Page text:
In terms of a hierarchy of elements, somatopsychics, thymopsychics, vegetopsychics, and sophropsychics, these are the result of the evolutionary development, and the functional manifestations of the brain as a whole. The highest level is the egospyche, and its associated egopsychics. Demonstrated at this level are manifestations of consciousness, an orientation of the individual to both self and the environment, a personality evaluation of man’s meaning and purpose, and the development of categories concerning work, morality, and duty.

In regards to personality, the essential dynamic base is shaken and changes characteristics under the impact of various factors. The concept thus develops that the essence of personality embraces tendencies, attitudes, endurance and reactivity. Evolutionary analysis of the central nervous system demonstrates that integrative activity is a most specific peculiarity of the brain and in fact contributes to its perfection. This is confirmed by synaptology and hodological considerations. Hodology meaning the concept of dynamic connections between cortical and sub-cortical areas of the brain.

Integration is a synthetic activity, of structural, morphological and dynamic systems of the organism. This is provided by the central nervous system. In humans, this synthesis of an individuals possibilities depends therefore upon the co-ordination of the mental apparatus on a personality level. The idea of a ‘Totus Homo’ or integrate man indicates the biophysical ontogeny of man. Personality research is only correct if insight exists into the integrated psycho-social nature of man.

The personality activity of man should be based on principles of duty. social spirit, conscience, heroic ideas, and this implies that every function at personality level, every personality category is invariably positive, whole and creative. Man therefore is endowed with a personality plus a complex subjective world. Human wisdom in its decisions, actions, and behaviour is governed by the personality with its notions of conscience, duty, work and love – not by the individuals intellectual resources.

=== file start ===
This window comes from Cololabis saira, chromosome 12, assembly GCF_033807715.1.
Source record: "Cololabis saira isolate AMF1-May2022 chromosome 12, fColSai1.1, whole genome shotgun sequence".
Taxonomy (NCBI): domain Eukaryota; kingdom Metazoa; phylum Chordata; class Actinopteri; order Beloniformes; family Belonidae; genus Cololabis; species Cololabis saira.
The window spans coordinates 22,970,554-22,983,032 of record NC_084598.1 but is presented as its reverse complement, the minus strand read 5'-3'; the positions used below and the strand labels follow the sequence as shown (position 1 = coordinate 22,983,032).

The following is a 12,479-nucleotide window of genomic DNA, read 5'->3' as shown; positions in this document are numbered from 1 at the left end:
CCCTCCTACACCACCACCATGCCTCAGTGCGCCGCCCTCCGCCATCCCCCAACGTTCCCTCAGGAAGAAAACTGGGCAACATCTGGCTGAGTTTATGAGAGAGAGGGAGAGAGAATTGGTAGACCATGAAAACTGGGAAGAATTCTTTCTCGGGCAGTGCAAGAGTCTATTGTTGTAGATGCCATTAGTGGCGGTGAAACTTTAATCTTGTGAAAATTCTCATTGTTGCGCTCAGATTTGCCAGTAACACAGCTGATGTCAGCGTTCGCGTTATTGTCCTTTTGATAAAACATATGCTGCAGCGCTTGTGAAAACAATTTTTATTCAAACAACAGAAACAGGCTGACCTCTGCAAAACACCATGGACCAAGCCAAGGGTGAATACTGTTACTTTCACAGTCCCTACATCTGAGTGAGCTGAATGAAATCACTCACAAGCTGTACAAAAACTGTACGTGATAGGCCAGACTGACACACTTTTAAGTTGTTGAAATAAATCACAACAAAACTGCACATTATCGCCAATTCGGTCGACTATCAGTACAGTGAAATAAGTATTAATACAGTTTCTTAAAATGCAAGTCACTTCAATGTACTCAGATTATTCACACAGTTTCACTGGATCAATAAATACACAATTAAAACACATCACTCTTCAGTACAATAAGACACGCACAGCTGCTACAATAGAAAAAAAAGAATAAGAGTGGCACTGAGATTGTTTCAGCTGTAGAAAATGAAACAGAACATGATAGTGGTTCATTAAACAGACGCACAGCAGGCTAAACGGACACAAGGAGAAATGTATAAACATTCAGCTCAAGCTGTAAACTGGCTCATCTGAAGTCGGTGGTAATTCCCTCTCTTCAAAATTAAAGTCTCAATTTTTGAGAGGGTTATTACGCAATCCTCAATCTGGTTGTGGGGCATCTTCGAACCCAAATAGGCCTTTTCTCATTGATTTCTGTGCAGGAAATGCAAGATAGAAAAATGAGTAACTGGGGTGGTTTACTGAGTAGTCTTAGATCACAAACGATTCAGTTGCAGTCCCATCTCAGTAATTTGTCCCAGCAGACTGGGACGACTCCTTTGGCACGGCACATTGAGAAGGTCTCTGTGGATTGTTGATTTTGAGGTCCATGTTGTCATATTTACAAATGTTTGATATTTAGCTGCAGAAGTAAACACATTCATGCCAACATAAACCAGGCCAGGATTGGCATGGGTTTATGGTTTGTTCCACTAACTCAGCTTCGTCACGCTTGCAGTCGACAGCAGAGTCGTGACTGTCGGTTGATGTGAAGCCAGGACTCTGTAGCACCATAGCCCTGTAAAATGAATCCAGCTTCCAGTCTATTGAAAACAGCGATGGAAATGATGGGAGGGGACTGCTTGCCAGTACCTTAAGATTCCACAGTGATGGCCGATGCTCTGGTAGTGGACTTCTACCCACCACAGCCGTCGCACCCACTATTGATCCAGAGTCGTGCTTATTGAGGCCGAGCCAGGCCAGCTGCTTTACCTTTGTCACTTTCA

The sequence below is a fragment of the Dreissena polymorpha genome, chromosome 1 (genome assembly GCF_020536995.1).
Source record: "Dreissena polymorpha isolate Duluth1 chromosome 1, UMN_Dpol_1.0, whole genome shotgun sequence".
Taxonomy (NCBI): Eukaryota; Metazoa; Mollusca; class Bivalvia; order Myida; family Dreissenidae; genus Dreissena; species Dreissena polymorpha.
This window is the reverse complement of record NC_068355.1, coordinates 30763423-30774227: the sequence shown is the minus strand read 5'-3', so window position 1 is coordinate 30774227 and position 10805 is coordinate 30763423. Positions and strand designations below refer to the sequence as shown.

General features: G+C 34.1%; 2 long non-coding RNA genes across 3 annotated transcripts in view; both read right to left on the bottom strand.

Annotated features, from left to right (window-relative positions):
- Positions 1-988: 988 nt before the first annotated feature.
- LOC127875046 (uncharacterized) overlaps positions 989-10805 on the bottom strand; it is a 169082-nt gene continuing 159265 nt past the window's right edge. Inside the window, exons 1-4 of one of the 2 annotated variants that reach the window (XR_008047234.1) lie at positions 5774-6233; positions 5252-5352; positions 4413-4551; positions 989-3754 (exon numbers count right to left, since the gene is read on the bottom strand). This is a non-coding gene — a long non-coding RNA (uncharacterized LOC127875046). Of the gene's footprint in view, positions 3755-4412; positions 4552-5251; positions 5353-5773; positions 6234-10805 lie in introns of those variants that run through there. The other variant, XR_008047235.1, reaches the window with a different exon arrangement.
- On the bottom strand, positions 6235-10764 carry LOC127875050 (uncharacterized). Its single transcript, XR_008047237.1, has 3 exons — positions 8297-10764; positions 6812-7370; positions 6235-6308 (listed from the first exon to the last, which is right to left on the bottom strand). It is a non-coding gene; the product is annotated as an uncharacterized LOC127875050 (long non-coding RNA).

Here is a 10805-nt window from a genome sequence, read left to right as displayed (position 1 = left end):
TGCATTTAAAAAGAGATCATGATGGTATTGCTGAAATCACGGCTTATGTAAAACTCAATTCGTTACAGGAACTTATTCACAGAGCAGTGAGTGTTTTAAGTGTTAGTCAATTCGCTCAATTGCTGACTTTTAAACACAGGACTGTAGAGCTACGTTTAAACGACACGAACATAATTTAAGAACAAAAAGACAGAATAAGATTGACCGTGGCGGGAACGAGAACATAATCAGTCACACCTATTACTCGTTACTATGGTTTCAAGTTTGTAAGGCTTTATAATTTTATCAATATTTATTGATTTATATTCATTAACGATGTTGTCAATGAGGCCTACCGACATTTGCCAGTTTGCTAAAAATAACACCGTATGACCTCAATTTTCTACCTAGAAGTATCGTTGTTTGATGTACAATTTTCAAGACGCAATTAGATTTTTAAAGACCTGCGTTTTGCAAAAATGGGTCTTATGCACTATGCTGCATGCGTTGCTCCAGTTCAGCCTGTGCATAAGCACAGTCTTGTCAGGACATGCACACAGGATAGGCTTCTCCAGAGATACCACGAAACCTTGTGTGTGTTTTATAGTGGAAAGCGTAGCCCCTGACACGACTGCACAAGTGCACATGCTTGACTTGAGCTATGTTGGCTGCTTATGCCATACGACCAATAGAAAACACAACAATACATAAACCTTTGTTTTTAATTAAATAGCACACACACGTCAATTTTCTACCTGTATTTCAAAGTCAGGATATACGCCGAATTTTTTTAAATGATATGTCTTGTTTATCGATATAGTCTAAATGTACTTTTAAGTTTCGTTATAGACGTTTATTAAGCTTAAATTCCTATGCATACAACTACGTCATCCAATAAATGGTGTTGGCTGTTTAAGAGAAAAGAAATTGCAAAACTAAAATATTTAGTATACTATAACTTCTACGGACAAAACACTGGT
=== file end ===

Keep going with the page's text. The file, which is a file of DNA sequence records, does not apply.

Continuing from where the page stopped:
Personology demonstrates that man’s meaning, purpose and significance is not the pursuit of an outer form to the detriment of content, nor ignoring individuality, nor superficial philosophising – but the attainment of economical logical thinking. Coupled with this the aim is the gaining of insight into the inner world of phemomena, and respect for the individual self governed by principles of duty, work, trust and morals.

9.  Summary

The view cannot be held of a one way process of the reaction of personality and environment. The personality of an individual does not passively influence his reactions to his social milieu – there exists a dynamic relationship between the individual and his environment. The environment also determines the personality in its characteristic changing role. A personality reacts upon, and is reacted upon, by its social life. Innate theories cannot explain change, cannot comprehend development of attitudes in a constantly changing environment.

An example of this process, whereby the central nervous system is exemplified exists in the realm of persanopathology – namely the phenomenon of psychopathy or personality disorder.  Great importance must be attached to psychopathy having its roots in both faulty nervous organisation and faulty environment. Kretschmer’s views are invalidated because he did not see, or understand, the process of the transition from quantity to quality. This is exemplified by his theories of physique to illness – his biologisation of a number of states which were conditioned by social factors renders him and Sheldon as unscientific. The same trap is shared by Eysenck and Argyle.

In conclusion – the genetic basis of personality is in the main untenable – alcohol changes personalities. Are we to assume central nervous system involvement or a situation of intoxicated genes? Are we to conclude nervous alteration with pre-frontal leucotomy or are we to conclude that genes have been cut in half?

Essay contribution to Human Sciences course paper Social, Developmental, and Personality Psychology, University of Oxford, 1973.